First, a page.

Photo Credit: Wikipedia

Shabbos – July 20 – will mark 50 years since man first walked on the moon, a feat fantasized about since ancient times.

It was a triumph of human ingenuity that united all of mankind and gave America a brief respite from the turmoil tormenting the country in the summer of 1969 – a summer of mayhem (the Manson murders), music (the Woodstock retreat), and marches (against the Vietnam War).

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I missed all of that. I was in Israel that summer, not yet bar mitzvah. I recall standing on July 20, 1969, with many others, on a street corner in Netanya looking at grainy black-and-white television images of man’s first steps on the moon. The excitement was palpable. The moon was our gateway to space and the universe beyond.

And then, oddly, the attraction of landing men on the moon faded quickly. No man has touched the moon’s surface since 1972. What happened? And is there a Jewish perspective on the matter?

The scope of the moon program and its ancillary achievements are astonishing. More than 400,000 people worked on NASA’s moon program, and many inventions that have since transformed our world were byproducts of it. Scratch-resistant lenses and anti-icing equipment were invented by NASA scientists, and Velcro, microchips, and MRIs were first put to effective use in the space program.

The Apollo 11 astronauts were flying into uncharted territory. All precautions were taken, but the slightest mishap could have taken their lives. President Nixon had a failure speech prepared in case Neil Armstrong and Buzz Aldrin were stranded on the moon in which he planned to laud their courage and inspiring example.

Indeed, it was not known for many years that while the astronauts exited the Eagle moon landing craft, one of their backpacks broke the switch on the computer that armed the engine! Fortunately, Buzz Aldrin replaced the switch with a simple pen he had brought with him – and two astronauts were able to later leave the moon as scheduled.

Strange as it sounds, Jews have always had a special relationship with the moon. We are compared to the moon (Midrash Tehillim 22) and count our months according to the moon’s cycle (Sukkah 29a). The moon was singled out for creation on the fourth day, and is the only element of creation that perceptively changes shape before our eyes every day, waxing and waning every month and thereby meriting its own berachah upon its monthly reappearance.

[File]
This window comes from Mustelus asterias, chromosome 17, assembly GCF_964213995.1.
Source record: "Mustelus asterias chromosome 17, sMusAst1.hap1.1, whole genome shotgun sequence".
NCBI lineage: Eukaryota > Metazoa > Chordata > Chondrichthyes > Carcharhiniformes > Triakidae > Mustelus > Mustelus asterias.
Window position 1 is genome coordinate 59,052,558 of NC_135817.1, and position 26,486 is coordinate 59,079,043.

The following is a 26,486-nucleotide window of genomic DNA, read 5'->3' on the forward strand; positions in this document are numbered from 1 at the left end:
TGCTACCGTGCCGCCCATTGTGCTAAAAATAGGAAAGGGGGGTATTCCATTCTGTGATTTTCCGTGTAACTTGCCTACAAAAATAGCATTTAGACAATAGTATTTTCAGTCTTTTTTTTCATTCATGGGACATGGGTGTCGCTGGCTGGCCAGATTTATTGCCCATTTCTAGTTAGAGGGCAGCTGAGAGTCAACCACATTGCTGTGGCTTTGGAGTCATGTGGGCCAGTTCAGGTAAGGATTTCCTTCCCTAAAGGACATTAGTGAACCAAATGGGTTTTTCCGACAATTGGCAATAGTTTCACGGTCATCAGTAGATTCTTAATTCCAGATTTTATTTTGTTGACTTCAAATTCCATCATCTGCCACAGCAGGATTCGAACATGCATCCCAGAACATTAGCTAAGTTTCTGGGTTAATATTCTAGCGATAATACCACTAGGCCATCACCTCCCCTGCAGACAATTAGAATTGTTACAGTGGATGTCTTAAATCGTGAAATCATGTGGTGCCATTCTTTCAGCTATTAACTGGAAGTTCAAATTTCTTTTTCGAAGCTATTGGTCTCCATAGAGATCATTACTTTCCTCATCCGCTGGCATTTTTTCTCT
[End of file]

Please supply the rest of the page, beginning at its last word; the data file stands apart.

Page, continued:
It seems so close and yet so unreachable that the tefillah of Kiddush Levanah states about the moon: “eini yachol lingoa bach – I cannot touch you.” And yet, touch it we did. One rabbi quickly opined after July 20, 1969, that we should no longer recite that phrase, but he was overruled. For all but 12 men, the moon has remained untouchable, part of our world but literally beyond our grasp.

Poskim at the time also debated whether observing mitzvot on the moon was obligatory; some claimed mitzvot must only be performed “on the earth” (Devarim 12:1). That proposal never got off the ground. A joke also circulated about the Jewish astronaut who reported on the difficulty of his mission orbiting the earth: “It was amazing, except that every 70 minutes I had to daven ShacharitMincha, and Maariv all over again.”

(Over the years, there have been more than a dozen Jewish astronauts – Americans, Israelis, and one Soviet Jew, Boris Volynov, who in January 1969 became the first Jew in space.)

Neil Armstrong’s first step on the moon was exhilarating, but the next moon landing four months later drew much less attention. By 1972, missions were being canceled due to budget cuts. The late Eugene Cernan is the last human to have walked on the moon – on December 17, 1972. Almost as quickly as man arrived, he determined that there was no reason to return. Why?

Great moments of joy are often followed by emotional deflation. A feat, once achieved, no longer energizes. We remember the first person to do something – not so much the second and not at all the tenth. The space program stumbled in this essentially human way – the sense of “been there, done that, now what?” The mystique and enchantment of the moon landing fell victim to cost-benefit analyses and financial constraints.

And perhaps this, too: American culture in the 1960s and 1970s eroded the nation’s moral core, and government failures – ethical, military, diplomatic, and economic – sapped the people’s trust in the traditional institutions of American life. The contrast between the harmony in the heavens and the chaos on earth – wars, massacres, and human misery – was too glaring to justify spending resources on space without any immediate benefit.

Americans were also so caught up in the throes of a consumerist and increasingly libertine society that they prioritized pursuit of pleasure in the present over adventure in the great beyond.

Of course, there was, and is, another way to view the history of the space program and why the 50th anniversary of the first moon landing evokes such nostalgia and good feeling. The grandeur of the universe reminds us of the smallness of mankind, inspiring humility in the face of the Creator and His creation:

“When I see Your heavens, the works of Your hands, the stars and the moon that You brought into existence. What is a human that You are mindful of him, the son of man that You remember him? Yet You made him slightly less than the angels and crowned him with glory and splendor” (Tehillim 8:4-6).

The astronauts reported that in space Earth looks so small and peaceful. If only we embraced that perspective. If we did, our humility, ingenuity, and commonality would impel us to imbue this planet with G-d’s presence and obey His will. For one fleeting moment 50 years ago, such a perspective was possible, and we owe eternal gratitude to those whose courage revealed for all the extraordinary frontiers of human potential.

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